Pelvic organ prolapse is defined as the descent of female pelvic organs, including the bladder, uterus or post-hysterectomy vaginal cuff, and the small or large bowel [25]. The etiology of prolapse is multifactorial and includes advancing age, increased parity, menopause, collagen weakness, pelvic floor denervation, and direct trauma to the pelvic floor during surgery and deliveries [26]. POP leads to chronic mechanical irritation and adversely affects the quality of life (QoL). Rarely, as seen in our patient, due to chronic irritation, primary vaginal cancer may develop secondary to prolonged POP. However, primary vaginal or cervical cancer and POP combination is rarely reported in the literature [4,5,6,7,8,9,10,11,12,13,14,15,16,17,18,19]. The increase in the incidence of both POP and primary vaginal cancer with advancing age makes this combination more frequent in elderly people [1].

There are no clear treatment recommendations in combined POP and primary vaginal cancer. When the early stage primary vaginal cancer is combined with POP, surgery becomes the first option instead of RT to cure primary disease and also to restore the anatomy [4,5,6,7,8,11,12,13]. Interstitial BT is another treatment option for medically inoperable patients with early-stage disease [19]. However, RT or CRT are the primary choice of treatment for most patients with locally advanced disease, and usually requires careful integration of EBRT and vaginal BT [6,9,10,27,28]. When applying EBRT in cases with combined POP and vaginal cancer, critical organ doses may result in larger than expected dose due to the downward descent of the pelvic organs. Additionally, high complication rates in these patients have been reported in the literature [10,17]. Rao et al. reported that two of 5 patients developed vesicovaginal fistula following definitive EBRT [10]. Reimer et al. used neoadjuvant CRT and vaginal BT for the cervical cancer patient with irreducible uterovaginal prolapse [17]. Hemorrhagic cystitis could not be avoided after an administered dose of 36 Gy EBRT in this patient.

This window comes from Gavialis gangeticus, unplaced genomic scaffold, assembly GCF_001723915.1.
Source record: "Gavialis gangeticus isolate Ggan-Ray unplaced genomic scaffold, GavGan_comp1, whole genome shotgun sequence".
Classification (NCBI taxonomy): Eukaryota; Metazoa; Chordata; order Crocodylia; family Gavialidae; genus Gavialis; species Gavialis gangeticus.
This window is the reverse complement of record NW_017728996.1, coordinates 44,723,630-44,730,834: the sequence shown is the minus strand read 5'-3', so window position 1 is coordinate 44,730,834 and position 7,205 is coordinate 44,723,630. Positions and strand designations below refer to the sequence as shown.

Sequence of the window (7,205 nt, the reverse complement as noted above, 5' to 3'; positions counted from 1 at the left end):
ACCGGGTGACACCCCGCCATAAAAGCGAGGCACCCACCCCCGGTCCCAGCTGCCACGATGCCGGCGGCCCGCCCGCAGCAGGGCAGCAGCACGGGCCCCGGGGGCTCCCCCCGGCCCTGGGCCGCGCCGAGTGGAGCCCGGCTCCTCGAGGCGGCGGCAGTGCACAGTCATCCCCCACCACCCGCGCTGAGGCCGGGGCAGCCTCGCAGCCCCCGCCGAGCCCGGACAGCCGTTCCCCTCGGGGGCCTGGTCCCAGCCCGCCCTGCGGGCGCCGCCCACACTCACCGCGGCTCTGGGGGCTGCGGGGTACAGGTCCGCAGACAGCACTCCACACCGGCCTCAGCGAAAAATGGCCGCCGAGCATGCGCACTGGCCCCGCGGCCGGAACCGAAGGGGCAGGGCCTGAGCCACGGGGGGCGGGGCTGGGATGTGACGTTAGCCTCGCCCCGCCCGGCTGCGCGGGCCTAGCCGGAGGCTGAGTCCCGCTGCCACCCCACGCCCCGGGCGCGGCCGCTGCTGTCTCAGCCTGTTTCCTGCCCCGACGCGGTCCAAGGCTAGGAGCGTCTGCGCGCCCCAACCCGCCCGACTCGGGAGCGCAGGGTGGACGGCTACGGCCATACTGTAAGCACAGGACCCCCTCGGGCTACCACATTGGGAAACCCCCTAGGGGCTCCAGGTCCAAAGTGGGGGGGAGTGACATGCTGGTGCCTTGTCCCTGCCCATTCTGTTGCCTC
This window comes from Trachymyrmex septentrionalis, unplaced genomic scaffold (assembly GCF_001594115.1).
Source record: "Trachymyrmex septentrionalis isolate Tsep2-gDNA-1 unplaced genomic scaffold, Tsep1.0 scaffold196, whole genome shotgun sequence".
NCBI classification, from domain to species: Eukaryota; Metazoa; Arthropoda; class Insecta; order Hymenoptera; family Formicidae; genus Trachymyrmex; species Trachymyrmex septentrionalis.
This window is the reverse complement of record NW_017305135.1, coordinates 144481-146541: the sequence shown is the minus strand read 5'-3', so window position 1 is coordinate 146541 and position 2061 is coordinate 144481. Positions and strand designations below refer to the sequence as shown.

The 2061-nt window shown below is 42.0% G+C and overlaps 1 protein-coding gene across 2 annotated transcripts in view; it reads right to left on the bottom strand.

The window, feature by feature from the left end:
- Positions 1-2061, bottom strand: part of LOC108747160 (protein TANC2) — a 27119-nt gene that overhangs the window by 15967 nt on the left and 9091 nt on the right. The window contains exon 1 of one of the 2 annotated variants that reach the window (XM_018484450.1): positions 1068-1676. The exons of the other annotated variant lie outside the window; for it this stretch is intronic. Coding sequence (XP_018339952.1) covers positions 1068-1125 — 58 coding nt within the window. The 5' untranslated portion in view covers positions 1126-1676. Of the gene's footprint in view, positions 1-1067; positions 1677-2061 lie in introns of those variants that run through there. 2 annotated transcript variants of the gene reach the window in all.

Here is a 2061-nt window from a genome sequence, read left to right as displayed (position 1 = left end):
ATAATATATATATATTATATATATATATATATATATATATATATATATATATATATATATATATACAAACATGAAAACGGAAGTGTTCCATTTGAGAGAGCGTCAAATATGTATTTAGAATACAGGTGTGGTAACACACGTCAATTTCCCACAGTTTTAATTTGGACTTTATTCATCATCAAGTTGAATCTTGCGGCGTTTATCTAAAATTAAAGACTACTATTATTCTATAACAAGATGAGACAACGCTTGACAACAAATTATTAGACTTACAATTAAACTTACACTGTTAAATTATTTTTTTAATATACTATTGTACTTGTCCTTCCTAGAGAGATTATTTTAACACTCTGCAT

Pessaries are devices that are placed into the vagina to restore pelvic anatomy and decrease prolapse symptoms [4]. Currently, using of pessary is the only available, non-surgical intervention especially for high-risk surgical candidates with POP, and is reported to relieve prolapse and urinary symptoms, improving health-related QoL. However, using of pessary can also cause serious complications as bleeding and ulceration, and special care should be taken during this treatment [29]. Recently, Dawkins et al. reported a case of 72-year-old woman with cervical cancer with POP, and she was treated with definitive CRT and BT [18]. Gelhorn pessary was placed and perineoplasty was performed before EBRT to reduce POP, and the authors reported no treatment-related side effects.

In our case, definitive CRT was applied, since she had locally advanced disease and she was not suitable for surgery. Before definitive CRT, a ring pessary was placed in order to prevent further increase of POP-related symptoms due to CRT. She tolerated the treatment very well. To our knowledge, presented case is the first case of having definitive CRT with using a pessary who had both vaginal cancer and POP. This treatment approach may limit the risk of genitourinary and gastrointestinal complications due to restoring the anatomy, and reducing radiation exposure to the bladder, rectum, and bowel. It also decreases vaginal irritation and ulceration due to friction during EBRT and may improve patient’s QoL. Alternatively, prolapse surgery may be undertaken before CRT, even though the recovery period after surgery may cause delays for definitive treatment. In addition, pessary use seems to be a good option in patients who could not be operated due to comorbid diseases like our patient.

In conclusion, especially in elderly patients, the pessary is well tolerated during definitive CRT, and it is a non-surgical procedure to restore the anatomy for symptom relief and to provide more precise RT.

Disclosure

The authors report no conflict of intertest.